Monday, April 11, 2016


CONAN DOYLE AND THE MYSTERIOUS WORLD OF LIGHT by Matt Wingett (Life is Amazing, 2016)

Reviewed by Ewa Sherman

From early in his medical career, Arthur Conan Doyle was fascinated by the paranormal. As a young doctor in Southsea, he investigated séances, telepathy and hypnosis and in 1887, the year of his first Sherlock Holmes novel, he became convinced of spirit communication.

Even as Holmes’s fame grew, Conan Doyle investigated poltergeists, automatic writing and spirit photography. Then, in 1916, as the Great War’s death toll mounted, he announced to an astonished world his belief in Spiritualism, all the while, continuing to  produce stories starring his ultra-rational consulting detective, Sherlock Holmes.

You cannot live on hard evidence and logical thinking alone, even if you are the famous author of the world renowned detective Sherlock Holmes. You need a touch of spiritual, unknown or even unfathomable. You need to test ideas, have faith and keep the creative thinking process flowing. Yet the issue of ‘faith’ can take different guises…

Conan Doyle and the Mysterious World of Light was published on 11th March 2016, commemorating the hundredth anniversary of Sir Arthur Conan Doyle announcing his belief in Spiritualism in a letter on the pages of Light, and presents a fascinating commentary on Sir Arthur Conan Doyle’s spiritual journey from hard-biting science into the spectre of spiritualism over a substantial period of time. However, how did he come to believe in ghosts and even fairies? What prompted him to follow the initial interest in psychic phenomena and become one of the strongest supporters and missionaries of spiritualism?

The author Matt Wingett stands back and observes, while meticulously digging through rich archives of articles and letters that Conan Doyle wrote for Light, the obscure specialist magazine dedicated to occult, spiritualism and psychical research. In 1887, the creator of Sherlock Holmes published A Study in Scarlet, and for the first time he wrote publicly about his conversion to the Spiritualist cause, though at the time his announcement failed to attract much attention.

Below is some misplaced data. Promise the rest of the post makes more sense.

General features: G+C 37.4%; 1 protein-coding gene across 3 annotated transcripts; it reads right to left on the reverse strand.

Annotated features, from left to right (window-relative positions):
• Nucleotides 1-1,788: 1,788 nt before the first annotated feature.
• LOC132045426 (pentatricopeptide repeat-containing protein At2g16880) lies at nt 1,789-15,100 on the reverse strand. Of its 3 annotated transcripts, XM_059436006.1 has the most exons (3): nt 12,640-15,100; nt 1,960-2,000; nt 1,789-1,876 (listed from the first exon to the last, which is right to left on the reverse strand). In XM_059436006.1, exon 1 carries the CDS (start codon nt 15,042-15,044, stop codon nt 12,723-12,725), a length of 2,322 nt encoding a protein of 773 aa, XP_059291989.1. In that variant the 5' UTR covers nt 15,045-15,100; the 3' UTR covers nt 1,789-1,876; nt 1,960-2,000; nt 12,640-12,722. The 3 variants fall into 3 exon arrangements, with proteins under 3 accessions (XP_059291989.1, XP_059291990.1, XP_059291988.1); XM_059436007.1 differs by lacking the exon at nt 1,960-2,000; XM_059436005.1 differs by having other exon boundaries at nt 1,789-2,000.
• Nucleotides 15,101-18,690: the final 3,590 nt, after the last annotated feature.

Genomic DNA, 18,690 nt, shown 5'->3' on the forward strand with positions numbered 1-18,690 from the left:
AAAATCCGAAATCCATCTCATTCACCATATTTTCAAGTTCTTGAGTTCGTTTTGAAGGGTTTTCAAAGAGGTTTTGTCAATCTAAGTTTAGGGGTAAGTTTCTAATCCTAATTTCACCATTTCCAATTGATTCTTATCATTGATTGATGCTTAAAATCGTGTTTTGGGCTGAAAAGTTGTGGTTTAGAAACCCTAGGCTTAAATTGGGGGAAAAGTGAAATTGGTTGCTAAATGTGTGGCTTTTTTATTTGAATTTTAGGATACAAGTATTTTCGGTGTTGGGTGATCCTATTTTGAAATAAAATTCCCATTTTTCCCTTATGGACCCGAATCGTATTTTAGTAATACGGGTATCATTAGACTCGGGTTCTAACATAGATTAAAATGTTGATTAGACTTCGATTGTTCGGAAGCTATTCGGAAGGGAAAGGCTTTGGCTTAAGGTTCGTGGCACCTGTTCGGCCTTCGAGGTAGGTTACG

However, after that Doyle became a regular contributor and a generous benefactor until 1920, which spans an interesting period in terms of religion, European, and world history and the human spirit that was thrown into this mix. Before fame came knocking on his solid door Arthur Conan Doyle, a doctor working in Southsea, attended séances, performed experiments in thought transference and investigated hypnosis, while creating horror stories, romances and detective fiction.

Wingett’s impressive research into the various texts brings them to light and life; and it doesn’t just provide all reasons for Conan Doyle’s faith but also gives examples of criticism and doubts to create a balanced view of this captivating celebrated man of science. Even if the ideas and thoughts might seem incomprehensible to some people there is no denying that the process is extremely valuable, and the rationale behind faith in the face of the Great War’s casualties provided some hope and consolation, not only for him. Conan Doyle found his way of dealing with the question of Death and his relationship with religion, while not entirely rejecting the pragmatic logical exploration.

It seems that fascination with all these matters never stops, whether it’s the new writing or in television dramas hitting our screens fairly often hence Matt Wingett’s book could not appear at a better time. So here’s the last comment taken from this official ‘coming out’ hundred-years-old letter that could apply to any belief or idea: "A hundred who have examined and tested and seen must always be more convincing than a million who disagree without investigation".

Ewa Sherman lives in Bristol, where she translates poetry from Polish. She loves Nordic/Scandinavian countries, and reviews Nordic Noir for Crime Review and EuroCrime. You can follow her on Twitter: @sh_ewa

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